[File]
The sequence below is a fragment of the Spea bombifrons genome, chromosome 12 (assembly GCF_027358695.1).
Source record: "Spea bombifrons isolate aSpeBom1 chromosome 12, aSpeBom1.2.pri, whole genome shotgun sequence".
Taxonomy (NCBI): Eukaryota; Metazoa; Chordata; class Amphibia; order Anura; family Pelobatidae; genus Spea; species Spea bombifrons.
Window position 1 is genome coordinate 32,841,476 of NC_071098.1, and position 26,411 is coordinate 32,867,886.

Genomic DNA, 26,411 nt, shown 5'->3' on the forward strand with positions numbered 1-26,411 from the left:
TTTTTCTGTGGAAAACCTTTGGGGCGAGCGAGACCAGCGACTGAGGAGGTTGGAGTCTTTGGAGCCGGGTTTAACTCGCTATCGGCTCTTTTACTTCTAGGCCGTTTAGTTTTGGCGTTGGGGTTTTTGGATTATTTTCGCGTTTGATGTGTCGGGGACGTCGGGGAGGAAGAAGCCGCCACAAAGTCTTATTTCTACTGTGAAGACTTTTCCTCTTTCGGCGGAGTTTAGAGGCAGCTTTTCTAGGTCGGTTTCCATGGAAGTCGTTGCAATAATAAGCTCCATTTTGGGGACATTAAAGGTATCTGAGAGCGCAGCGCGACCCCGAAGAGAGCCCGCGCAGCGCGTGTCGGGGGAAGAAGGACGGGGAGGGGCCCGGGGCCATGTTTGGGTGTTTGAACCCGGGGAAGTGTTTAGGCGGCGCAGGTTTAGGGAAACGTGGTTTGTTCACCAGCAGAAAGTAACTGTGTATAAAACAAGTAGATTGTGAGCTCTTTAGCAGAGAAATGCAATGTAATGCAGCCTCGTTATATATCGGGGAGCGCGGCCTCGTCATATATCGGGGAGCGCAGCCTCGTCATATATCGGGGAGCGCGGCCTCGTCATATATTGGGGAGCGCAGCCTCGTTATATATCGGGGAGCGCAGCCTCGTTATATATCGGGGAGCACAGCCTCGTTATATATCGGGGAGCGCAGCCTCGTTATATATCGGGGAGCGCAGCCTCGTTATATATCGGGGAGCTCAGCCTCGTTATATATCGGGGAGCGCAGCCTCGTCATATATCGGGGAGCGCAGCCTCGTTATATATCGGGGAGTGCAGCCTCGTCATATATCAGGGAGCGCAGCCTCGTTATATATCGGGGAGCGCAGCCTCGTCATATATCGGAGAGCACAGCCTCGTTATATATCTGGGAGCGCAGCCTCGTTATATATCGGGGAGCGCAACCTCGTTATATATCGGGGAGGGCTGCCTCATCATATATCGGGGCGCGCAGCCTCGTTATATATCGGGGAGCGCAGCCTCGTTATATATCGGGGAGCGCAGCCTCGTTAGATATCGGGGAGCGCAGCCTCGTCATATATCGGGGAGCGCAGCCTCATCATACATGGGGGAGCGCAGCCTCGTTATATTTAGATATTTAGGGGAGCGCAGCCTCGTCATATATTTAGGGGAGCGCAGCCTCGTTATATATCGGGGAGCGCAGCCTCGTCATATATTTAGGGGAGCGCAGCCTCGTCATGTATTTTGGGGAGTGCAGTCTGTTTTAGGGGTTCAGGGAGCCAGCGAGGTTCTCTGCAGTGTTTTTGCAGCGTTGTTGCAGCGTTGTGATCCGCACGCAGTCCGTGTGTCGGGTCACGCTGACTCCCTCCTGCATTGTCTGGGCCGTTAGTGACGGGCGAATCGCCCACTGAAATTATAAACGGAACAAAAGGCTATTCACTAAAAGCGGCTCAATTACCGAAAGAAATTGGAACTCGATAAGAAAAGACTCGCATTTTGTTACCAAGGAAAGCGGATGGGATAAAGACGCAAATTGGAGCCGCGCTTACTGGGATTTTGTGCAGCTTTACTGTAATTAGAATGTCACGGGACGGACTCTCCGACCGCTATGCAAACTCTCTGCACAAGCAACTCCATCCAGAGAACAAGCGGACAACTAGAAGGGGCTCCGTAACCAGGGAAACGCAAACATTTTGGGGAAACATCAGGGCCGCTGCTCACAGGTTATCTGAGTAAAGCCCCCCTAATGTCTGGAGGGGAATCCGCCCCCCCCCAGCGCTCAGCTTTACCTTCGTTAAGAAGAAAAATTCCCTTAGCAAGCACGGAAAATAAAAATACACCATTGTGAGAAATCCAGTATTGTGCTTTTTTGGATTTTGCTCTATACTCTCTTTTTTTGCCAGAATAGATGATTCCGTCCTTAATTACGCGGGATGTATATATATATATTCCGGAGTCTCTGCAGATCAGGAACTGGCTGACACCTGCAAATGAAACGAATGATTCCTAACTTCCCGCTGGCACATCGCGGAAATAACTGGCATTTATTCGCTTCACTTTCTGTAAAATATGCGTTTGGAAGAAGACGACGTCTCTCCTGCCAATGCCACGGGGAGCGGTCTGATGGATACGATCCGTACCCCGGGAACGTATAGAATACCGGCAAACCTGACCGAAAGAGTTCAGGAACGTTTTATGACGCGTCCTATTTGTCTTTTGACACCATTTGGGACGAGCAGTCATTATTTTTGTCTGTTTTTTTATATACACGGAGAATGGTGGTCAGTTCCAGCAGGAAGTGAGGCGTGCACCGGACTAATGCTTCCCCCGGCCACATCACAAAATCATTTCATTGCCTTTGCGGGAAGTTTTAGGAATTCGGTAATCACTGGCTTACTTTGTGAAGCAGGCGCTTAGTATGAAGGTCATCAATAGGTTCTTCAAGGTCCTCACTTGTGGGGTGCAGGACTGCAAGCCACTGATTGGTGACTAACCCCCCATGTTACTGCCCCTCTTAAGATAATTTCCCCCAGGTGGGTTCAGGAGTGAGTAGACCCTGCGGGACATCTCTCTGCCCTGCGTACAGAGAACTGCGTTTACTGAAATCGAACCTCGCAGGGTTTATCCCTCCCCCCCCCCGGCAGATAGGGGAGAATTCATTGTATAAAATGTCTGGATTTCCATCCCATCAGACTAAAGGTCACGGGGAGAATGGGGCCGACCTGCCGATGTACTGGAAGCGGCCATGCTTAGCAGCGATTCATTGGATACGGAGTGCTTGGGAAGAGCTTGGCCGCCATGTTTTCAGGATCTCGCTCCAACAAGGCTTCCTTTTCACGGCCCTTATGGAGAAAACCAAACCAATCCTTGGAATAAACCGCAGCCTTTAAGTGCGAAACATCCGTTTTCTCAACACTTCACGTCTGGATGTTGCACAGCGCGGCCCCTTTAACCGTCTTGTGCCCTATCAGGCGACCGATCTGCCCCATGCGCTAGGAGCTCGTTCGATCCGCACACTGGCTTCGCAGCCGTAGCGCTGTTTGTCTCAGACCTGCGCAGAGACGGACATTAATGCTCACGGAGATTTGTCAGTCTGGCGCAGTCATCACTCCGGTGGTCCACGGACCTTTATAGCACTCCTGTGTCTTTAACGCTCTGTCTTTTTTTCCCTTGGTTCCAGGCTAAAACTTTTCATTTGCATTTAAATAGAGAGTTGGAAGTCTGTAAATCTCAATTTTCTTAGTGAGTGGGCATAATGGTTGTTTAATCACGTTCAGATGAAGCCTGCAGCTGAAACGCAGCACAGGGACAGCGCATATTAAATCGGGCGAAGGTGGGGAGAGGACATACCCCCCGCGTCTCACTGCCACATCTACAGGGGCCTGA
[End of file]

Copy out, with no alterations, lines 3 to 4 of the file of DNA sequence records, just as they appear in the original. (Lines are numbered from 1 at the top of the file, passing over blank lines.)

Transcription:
Taxonomy (NCBI): Eukaryota; Metazoa; Chordata; class Amphibia; order Anura; family Pelobatidae; genus Spea; species Spea bombifrons.
Window position 1 is genome coordinate 32,841,476 of NC_071098.1, and position 26,411 is coordinate 32,867,886.